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April 16, 2017

Sermon Matthew 28:1-6 “He is risen as He said”

“He is risen as He said”

Matthew 28:1-6

Grace to you and peace from God our Father and from our Lord and Savior Jesus.

Every grave has a story.  Every tombstone tells a tale.  Take the graves of Colonel Gorcum and Lady Aefferden, for example.

When they met and fell in love, back in 1842, she was 22 and he was 33.  And for the next thirty-eight years, they lived together as husband and wife.

But in 1880, at the age of 71, Colonel Gorcum died and was buried.  Eight more years passed, and Lady Aefferden also died at the age of 68.

But there was a problem.  You see, Colonel Gorcum was Protestant and Lady Aefferden was Catholic.  And in that little town of Roermond in the Netherlands, Protestants and Catholics couldn’t be buried side-by-side.  So right between them stood a wall, separating their graves.

So what could they do?  They built tombstones higher than the wall, with granite hands reaching out across the wall.  Today, a hundred and thirty years later, locals still call it, “Grave with the little hands.”

Or think of Richard and Catherine Dotson who were laid to rest in the wooded hills outside of Savannah, Georgia nearly 150 years ago.  Each was born in 1797 and together they enjoyed fifty years of wedded life.

But in 1877, Catherine died, followed by Richard in 1884.  And both were laid to rest on the family farm.

Time passed, and the city of Savannah grew.  In fact, it grew so much, city planners wanted to build an airport smack in the middle of their family farm.

There was just one problem.  Richard and Catherine were buried there.  And after quite a bit of back-and-forth between the family and the city planners, all agreed to leave them buried where there were, right beneath Runway 10.

In case you’re wondering, you can visit their graves with an escort (it is a runway, after all!)  However, leaving flowers is not an option.

Every grave has a story.  Every tombstone tells a tale.

But of all the graves and of all the tombstones that have ever been or ever will be, the greatest of all is the one we celebrate today.

Please turn with me in your Bible to page 1061, as I read the words of our text.  I’ll start at chapter 28, verse 1:  “Now after the Sabbath, toward the dawn of the first day of the week, Mary Magdalene and the other Mary went to see the tomb.  And behold, there was a great earthquake, for an angel of the Lord descended from heaven and came and rolled back the stone and sat on it.  His appearance was like lightning, and his clothing white as snow.  And for fear of him the guards trembled and became like dead men.  But the angel said to the women, ‘Do not be afraid, for I know that you seek Jesus who was crucified.  He is not here, for He has risen as He said.  Come, see the place where He lay.’”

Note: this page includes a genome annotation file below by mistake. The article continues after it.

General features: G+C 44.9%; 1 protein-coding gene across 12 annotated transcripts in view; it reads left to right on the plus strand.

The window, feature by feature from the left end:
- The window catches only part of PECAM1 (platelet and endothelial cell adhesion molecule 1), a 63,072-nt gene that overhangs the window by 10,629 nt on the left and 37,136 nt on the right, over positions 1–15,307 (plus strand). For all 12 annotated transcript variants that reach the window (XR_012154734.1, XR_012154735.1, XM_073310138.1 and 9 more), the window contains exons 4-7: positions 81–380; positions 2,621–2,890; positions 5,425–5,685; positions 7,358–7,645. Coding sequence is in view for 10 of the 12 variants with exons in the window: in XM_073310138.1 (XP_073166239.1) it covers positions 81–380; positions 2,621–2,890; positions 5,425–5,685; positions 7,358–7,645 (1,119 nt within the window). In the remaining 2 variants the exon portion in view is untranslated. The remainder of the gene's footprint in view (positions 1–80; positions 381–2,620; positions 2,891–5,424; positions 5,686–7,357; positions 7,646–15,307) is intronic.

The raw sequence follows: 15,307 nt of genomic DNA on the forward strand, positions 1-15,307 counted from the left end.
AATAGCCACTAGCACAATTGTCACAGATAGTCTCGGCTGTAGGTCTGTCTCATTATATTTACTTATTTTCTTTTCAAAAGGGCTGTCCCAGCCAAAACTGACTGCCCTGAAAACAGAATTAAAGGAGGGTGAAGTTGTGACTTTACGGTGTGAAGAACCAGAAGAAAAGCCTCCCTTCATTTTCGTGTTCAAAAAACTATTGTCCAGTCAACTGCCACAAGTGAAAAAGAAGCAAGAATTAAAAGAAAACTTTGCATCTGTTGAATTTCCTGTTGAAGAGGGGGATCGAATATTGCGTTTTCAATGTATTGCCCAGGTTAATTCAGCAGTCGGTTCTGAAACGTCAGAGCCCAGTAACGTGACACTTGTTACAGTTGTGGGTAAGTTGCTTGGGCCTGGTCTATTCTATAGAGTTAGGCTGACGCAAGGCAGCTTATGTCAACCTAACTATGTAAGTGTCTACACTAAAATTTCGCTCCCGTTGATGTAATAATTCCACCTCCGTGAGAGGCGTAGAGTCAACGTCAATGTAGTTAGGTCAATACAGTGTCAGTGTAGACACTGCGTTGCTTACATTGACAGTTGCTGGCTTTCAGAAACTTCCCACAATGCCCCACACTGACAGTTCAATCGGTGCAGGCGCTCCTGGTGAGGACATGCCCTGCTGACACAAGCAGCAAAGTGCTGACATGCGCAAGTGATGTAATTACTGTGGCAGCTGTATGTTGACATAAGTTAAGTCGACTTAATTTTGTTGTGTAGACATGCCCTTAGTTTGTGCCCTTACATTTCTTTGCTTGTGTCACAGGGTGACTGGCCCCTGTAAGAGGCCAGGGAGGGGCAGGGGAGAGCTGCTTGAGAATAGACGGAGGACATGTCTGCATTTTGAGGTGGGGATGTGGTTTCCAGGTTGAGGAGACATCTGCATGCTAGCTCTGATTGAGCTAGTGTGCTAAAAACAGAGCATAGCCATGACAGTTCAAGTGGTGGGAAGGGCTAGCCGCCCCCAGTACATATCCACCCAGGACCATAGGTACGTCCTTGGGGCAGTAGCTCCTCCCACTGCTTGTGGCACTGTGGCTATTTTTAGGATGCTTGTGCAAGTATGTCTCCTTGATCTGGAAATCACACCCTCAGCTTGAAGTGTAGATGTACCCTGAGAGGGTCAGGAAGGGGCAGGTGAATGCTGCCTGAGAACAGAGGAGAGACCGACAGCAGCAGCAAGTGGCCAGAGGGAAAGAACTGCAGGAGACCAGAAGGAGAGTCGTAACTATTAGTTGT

For three long, incredible years, they had followed this worker of miracles, this Teacher from Galilee.  They were amazed by Him.  They were changed by Him.  And they were sure He was the Messiah, the One God promised would come.

But now, after His anguish in the garden, His betrayal and arrest, His defenseless agony before Pilate and the soldiers, and six lonely hours on a cross, He was dead, buried, and gone.

The lips that once taught multitudes were stilled in the silence of death.  The head once anointed with oil was bowed with a crown of thorns.  The eyes that wept over Jerusalem were glazed in death.  The hands that blessed little children and the feet that walked on water had been nailed to a tree.

He was dead, the tomb was sealed, and all hope was gone.

That was Friday.  Now it’s Sunday.  And together the women set out, at the break of dawn, to anoint His cold, lifeless body.  All was quiet and dark.  The spices bundled in their arms weren’t much, but it was the least they could do to honor the One they loved.

And as they made their way out to that cool garden tomb, they prepared themselves for the hardest task of all—to move the stone.  There were three of them, but they were women.  If only Peter, James or John had come along.

But when they came to the tomb, they stared in utter shock and disbelief.  The stone was rolled away.  “What have they done with Jesus?” they asked.

The closer they came, the more their knees knocked and their hearts trembled.  And mustering all the courage they could find, they approached the unguarded, open tomb.

And as they looked inside, their absolute worst fears had come true.  Jesus’ body was gone!  And stranger still, a young man wearing a brilliant white robe suddenly appeared at their side.  They stared at him in disbelief, not knowing what to say or do.